Lady Cab Driver

Posted in FILM with tags , , , , , , , on June 14, 2010 by dcairns

Janet Shaw (the waitress from SHADOW OF A DOUBT) in HOUSE OF HORRORS, a better-than-expected Rondo Hatton monsterpiece viewed as part of my ongoing pursuit of those movies with illos in Denis Gifford’s Pictorial History of Horror Movies. The lovely Janet, who appears but briefly, and whose beauty is commented upon approvingly by both the hero and heroine, seems like the kind of meaningless bit part included in studio movies so that executives, directors or stars (Errol Flynn, I’m looking at you) could nail some grateful tail. Shaw’s career arc, which took her from Beatrice, Nebraska, to Hollywood, California, and back to Beatrice, Nebraska, is suggestive of at least mild disillusion…

Also featured is Sweet Sue herself, Joan Shawlee, in an outfit which could only have gotten past the censors if they’d completely forgotten what a woman’s body looks like naked (hint: it looks exactly like Joan Shawlee in her outfit in this film). These are the normal characters, also including a manly commercial artist, his wise-cracking art critic girlfriend, and a smart-talking detective… all reasonably well written but yawn

What matters is the devilish double act of Rondo and Martin Kosleck, the demented and poverty-stricken sculptor who rescues Rondo’s Creeper from the drink and soon has him posing for a modern art masterpiece (Rondo’s skull reinvents cubism), as well as lumbering forth on nocturnal missions to snap the spines of Kosleck’s critics (a good double feature with THEATRE OF BLOOD is suggested– everybody loves to see critics murdered).

What a teaming this is! Apart from the pleasing physical contrast (Kosleck, the Gollum-like shrimp, Hatton, who looks like he’s wearing American football padding and helmet under his skin), there’s a contrast in acting styles which is never less than bracing. Kosleck seizes his moment, in one of his larger roles, and worries it to shreds, monologuing at the cat and evoking a keen audience sympathy which rapidly gets twisted into awe at his wickedness. By contrast to this total commitment approach, Hatton is minimalist, paradoxical in such a big guy. His sullen, low-affect delivery is somehow completely riveting, and effectively suggests the Creeper’s psychopathic personality.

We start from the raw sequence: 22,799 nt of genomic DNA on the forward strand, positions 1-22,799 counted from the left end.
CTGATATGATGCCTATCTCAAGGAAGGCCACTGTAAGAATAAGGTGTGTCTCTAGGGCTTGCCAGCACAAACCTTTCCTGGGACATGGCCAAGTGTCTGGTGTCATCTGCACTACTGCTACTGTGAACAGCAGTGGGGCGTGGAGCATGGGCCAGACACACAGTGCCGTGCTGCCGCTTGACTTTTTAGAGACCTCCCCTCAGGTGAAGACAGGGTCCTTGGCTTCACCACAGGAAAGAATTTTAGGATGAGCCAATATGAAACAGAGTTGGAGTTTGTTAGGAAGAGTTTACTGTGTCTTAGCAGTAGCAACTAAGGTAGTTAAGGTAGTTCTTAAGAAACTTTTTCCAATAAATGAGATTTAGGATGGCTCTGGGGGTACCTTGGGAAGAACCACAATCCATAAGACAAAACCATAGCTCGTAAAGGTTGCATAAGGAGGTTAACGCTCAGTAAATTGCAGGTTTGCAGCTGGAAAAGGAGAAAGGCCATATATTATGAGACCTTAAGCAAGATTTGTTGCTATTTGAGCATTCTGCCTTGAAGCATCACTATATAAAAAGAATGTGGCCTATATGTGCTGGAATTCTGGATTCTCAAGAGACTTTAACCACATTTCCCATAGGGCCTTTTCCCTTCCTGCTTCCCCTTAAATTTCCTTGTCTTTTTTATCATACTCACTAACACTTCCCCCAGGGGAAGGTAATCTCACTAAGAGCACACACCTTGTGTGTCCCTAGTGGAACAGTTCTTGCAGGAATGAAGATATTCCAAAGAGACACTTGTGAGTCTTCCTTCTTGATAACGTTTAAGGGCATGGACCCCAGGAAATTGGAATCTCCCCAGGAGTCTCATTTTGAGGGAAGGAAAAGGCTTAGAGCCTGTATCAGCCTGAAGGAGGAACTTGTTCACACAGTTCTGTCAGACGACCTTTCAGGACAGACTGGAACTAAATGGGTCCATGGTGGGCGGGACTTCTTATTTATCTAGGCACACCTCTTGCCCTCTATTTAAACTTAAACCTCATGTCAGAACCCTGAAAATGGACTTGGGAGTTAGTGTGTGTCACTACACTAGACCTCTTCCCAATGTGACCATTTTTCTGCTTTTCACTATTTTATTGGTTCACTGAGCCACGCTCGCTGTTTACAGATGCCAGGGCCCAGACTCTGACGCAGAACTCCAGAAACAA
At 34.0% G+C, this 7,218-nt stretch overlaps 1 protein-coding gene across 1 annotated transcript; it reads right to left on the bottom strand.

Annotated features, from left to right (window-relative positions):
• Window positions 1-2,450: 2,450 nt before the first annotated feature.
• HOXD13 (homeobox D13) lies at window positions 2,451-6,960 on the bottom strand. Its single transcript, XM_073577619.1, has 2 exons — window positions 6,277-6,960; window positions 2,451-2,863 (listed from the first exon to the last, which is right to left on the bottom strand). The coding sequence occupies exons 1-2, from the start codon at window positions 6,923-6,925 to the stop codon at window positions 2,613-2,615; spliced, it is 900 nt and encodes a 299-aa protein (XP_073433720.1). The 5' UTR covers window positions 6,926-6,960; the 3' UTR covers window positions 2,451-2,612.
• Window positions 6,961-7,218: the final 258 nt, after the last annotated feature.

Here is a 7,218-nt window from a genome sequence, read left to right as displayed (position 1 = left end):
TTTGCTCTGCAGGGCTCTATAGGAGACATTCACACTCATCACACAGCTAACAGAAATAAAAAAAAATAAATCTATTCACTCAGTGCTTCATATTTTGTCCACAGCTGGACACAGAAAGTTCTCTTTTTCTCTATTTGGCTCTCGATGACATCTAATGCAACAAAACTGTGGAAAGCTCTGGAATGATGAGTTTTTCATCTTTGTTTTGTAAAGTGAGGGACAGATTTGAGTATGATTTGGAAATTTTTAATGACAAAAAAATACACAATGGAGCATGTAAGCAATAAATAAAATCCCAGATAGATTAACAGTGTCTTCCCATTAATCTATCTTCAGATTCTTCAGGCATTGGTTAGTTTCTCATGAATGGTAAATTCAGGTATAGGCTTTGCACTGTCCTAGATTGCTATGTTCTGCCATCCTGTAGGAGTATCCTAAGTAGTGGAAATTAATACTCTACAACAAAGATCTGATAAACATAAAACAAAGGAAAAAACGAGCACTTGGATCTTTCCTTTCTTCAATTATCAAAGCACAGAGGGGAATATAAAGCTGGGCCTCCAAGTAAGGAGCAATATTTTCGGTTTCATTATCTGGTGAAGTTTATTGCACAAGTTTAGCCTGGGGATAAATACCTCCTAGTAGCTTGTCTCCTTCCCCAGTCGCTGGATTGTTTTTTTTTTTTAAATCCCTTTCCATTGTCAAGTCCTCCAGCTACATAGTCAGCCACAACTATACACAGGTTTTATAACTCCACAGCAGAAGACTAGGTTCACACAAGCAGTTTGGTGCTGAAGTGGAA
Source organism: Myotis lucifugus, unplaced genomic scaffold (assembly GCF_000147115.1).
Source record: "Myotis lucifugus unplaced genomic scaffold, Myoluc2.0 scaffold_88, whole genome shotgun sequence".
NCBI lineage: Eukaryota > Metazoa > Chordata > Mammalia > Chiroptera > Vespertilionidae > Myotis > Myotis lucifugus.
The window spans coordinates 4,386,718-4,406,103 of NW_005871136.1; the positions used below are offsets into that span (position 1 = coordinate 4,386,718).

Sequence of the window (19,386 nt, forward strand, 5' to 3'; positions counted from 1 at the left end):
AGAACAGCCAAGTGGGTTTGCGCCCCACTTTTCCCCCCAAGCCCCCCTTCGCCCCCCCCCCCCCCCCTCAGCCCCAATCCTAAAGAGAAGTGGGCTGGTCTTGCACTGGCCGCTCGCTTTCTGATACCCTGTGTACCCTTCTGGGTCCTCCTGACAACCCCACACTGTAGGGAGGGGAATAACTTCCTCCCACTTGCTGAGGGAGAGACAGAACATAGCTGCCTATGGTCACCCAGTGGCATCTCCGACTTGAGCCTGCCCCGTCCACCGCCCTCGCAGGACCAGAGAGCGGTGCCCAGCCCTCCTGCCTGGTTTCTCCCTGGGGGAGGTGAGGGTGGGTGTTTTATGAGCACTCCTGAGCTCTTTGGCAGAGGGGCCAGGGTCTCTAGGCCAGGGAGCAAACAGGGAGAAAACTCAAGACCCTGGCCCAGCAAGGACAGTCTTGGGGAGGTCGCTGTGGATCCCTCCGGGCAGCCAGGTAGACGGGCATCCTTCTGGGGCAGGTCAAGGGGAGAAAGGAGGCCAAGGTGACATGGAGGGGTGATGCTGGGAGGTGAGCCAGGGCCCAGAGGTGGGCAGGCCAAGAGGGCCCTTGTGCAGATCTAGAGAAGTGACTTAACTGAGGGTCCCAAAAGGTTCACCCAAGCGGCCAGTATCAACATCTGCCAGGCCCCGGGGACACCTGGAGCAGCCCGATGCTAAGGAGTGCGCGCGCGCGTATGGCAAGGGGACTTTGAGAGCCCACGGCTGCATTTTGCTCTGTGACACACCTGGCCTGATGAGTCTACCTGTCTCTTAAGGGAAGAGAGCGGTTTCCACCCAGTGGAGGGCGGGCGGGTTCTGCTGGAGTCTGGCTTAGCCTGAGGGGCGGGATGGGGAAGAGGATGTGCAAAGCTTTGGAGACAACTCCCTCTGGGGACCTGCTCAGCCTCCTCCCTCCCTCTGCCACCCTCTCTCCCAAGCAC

Of course, Rondo doesn’t need to act to be interesting, and it’s questionable whether anyone expected him to pull out any stops whatsoever. But he works.

(His performance does make me wonder if he really wanted to be in movies at all. Most reviews of his career are pretty critical of Universal for exploiting the poor man’s deformity in horror movies, but what makes the sleaziness worse is the suspicion that Hatton may not have had any enthusiasm for the work, and perhaps only acted to survive, resenting the exposure of his increasing deformity and disability.)

Rondo Hatton as The Whistler!

Contrasting the crazy avant-garde artist with the manly commercial painter of Gil Elvgren type girlie art, the movie has a very conservative outlook, with the experimental seen as both foreign and sinister… but it’s in the world of Kosleck’s impoverished dreaming, ripe for corruption as soon as he’s achieved power via his hulking housemate, that the film lives, breathes and wriggles.